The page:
Date Published: February 1, 2017
Publisher: Public Library of Science
Author(s): Claire Guyot, Raphaël Arlettaz, Pius Korner, Alain Jacot, Roberto Ambrosini.
Vineyards are likely to be regionally important for wildlife, but we lack biodiversity studies in this agroecosystem which is undergoing a rapid management revolution. As vine cultivation is restricted to arid and warm climatic regions, biodiversity-friendly management would promote species typical of southern biomes. Vineyards are often intensively cultivated, mostly surrounded by few natural features and offering a fairly mineral appearance with little ground vegetation cover. Ground vegetation cover and composition may further strongly vary with respect to season, influencing patterns of habitat selection by ecological communities. We investigated season-specific bird-habitat associations to highlight the importance of semi-natural habitat features and vineyard ground vegetation cover throughout the year. Given that avian habitat selection varies according to taxa, guilds and spatial scale, we modelled bird-habitat associations in all months at two spatial scales using mixed effects regression models. At the landscape scale, birds were recorded along 10 1-km long transects in Southwestern Switzerland (February 2014 –January 2015). At the field scale, we compared the characteristics of visited and unvisited vineyard fields (hereafter called parcels). Bird abundance in vineyards tripled in winter compared to summer. Vineyards surrounded by a greater amount of hedges and small woods harboured higher bird abundance, species richness and diversity, especially during the winter season. Regarding ground vegetation, birds showed a season-specific habitat selection pattern, notably a marked preference for ground-vegetated parcels in winter and for intermediate vegetation cover in spring and summer. These season-specific preferences might be related to species-specific life histories: more insectivorous, ground-foraging species occur during the breeding season whereas granivores predominate in winter. These results highlight the importance of investigating habitat selection at different spatial scales and all along the annual cycle in order to draw practical, season-specific management recommendations for promoting avian biodiversity in farmland.
To counteract ongoing farmland biodiversity erosion, a wealth of evidence-based knowledge has been gathered during the last decades about wildlife in agroecosystems. Restoring farmland biodiversity requires information on the ecological requirements of different species at multiple spatial and temporal scales to capture the dynamics and resource needs of entire communities [1,2].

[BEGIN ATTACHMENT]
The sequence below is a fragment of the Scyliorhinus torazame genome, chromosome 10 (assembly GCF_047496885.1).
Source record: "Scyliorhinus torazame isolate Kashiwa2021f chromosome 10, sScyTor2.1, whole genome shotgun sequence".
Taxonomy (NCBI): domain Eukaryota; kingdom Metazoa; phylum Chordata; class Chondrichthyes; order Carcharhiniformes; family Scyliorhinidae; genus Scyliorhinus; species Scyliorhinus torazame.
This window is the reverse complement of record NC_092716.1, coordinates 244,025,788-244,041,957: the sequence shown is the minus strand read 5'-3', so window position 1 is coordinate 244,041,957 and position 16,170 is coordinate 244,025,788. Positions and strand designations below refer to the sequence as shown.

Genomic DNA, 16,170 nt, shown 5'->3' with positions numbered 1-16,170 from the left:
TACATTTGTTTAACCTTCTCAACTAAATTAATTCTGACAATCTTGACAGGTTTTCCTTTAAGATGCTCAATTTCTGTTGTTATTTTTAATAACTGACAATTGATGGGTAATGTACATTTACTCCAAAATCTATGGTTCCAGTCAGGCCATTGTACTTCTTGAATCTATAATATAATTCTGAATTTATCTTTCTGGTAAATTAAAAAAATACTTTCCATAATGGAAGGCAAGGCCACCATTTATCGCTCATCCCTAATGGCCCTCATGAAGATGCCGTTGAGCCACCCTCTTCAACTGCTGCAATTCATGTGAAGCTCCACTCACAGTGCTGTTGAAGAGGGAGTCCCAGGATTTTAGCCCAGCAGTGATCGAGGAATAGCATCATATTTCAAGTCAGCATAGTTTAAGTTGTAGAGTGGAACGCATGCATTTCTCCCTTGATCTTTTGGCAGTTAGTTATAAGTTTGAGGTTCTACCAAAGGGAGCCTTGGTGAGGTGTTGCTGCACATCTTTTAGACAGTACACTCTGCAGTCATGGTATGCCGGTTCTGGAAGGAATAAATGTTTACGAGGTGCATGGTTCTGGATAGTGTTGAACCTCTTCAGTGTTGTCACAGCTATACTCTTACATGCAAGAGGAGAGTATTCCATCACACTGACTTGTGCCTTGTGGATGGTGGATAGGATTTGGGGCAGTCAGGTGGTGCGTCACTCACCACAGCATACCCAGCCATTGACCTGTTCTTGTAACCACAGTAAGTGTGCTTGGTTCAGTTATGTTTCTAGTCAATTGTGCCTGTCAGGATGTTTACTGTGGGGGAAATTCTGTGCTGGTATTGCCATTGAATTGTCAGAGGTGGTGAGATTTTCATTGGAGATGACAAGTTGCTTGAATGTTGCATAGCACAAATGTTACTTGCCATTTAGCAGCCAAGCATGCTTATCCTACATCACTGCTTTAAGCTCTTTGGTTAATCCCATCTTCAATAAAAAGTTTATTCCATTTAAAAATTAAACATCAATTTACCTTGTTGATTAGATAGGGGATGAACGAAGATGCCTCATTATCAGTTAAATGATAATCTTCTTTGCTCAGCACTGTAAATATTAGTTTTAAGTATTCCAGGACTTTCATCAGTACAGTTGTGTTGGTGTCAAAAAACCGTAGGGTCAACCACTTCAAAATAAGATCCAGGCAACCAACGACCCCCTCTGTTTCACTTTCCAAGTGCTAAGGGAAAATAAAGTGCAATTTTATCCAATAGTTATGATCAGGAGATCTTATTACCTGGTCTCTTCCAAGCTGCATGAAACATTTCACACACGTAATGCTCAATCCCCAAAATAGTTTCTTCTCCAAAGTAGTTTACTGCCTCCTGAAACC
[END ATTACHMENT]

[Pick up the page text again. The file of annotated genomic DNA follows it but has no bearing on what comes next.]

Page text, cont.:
In total, we recorded 8719 individuals from 4421 observations (excluding pseudo-absences) belonging to 66 bird species within the 100-m buffer of all transects. At the field scale, 886 individuals from 298 presence parcels totalling 29 species were recorded (see S2 Table for species list), together with 291 corresponding pseudo-absence parcels and random points (in a very few cases, the same pseudo-absence parcel was paired to more than one surrounding presence parcel during the same survey).
Several key findings emerged from this study with respect to the use of vineyards by birds at different spatial scales throughout the year. Overall, bird abundance, species richness and diversity were greater in winter than in summer. At the landscape scale, grove cover (hedges and woody patches) positively influenced bird abundance, species richness and diversity, especially in winter. At the field scale, ground vegetation cover, which undergoes much seasonal variation, appears to constitute the most crucial habitat feature for the avifauna. Finally, bird species-habitat associations also greatly varied according to taxon (thrushes, finches), highlighting the need to consider the distinct resource needs of different guilds if not species, which bears a high relevance for drawing management recommendations for bird-friendly vineyards. While these results originate from only 10 transects and a single region in Switzerland, we are confident that the importance of natural structures and ground vegetation as well as the seasonal variability in habitat selection patterns can be generalized to at least vineyards from other regions [43,50–53] and potentially to other perennial crops such as orchards (e.g. [6,11,71]), if not even to other agroecosystems (e.g. [13,15,24,32,34,72]).